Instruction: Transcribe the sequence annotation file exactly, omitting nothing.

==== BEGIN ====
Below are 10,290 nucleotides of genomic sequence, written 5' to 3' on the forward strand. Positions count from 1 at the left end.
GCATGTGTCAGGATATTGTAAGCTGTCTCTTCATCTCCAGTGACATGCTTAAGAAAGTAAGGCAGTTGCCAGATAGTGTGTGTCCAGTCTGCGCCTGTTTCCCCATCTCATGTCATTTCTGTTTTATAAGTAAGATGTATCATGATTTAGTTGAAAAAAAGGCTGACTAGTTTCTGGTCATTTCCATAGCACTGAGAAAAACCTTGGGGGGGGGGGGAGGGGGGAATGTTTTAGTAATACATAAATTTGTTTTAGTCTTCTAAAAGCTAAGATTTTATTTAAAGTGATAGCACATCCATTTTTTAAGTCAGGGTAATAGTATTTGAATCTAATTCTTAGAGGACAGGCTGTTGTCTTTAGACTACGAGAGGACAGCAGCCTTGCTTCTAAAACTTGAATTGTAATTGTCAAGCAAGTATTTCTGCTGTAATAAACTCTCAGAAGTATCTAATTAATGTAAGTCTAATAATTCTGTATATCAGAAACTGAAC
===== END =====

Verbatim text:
Below are 10,290 nucleotides of genomic sequence, written 5' to 3' on the forward strand. Positions count from 1 at the left end.
GCATGTGTCAGGATATTGTAAGCTGTCTCTTCATCTCCAGTGACATGCTTAAGAAAGTAAGGCAGTTGCCAGATAGTGTGTGTCCAGTCTGCGCCTGTTTCCCCATCTCATGTCATTTCTGTTTTATAAGTAAGATGTATCATGATTTAGTTGAAAAAAAGGCTGACTAGTTTCTGGTCATTTCCATAGCACTGAGAAAAACCTTGGGGGGGGGGGGAGGGGGGAATGTTTTAGTAATACATAAATTTGTTTTAGTCTTCTAAAAGCTAAGATTTTATTTAAAGTGATAGCACATCCATTTTTTAAGTCAGGGTAATAGTATTTGAATCTAATTCTTAGAGGACAGGCTGTTGTCTTTAGACTACGAGAGGACAGCAGCCTTGCTTCTAAAACTTGAATTGTAATTGTCAAGCAAGTATTTCTGCTGTAATAAACTCTCAGAAGTATCTAATTAATGTAAGTCTAATAATTCTGTATATCAGAAACTGAAC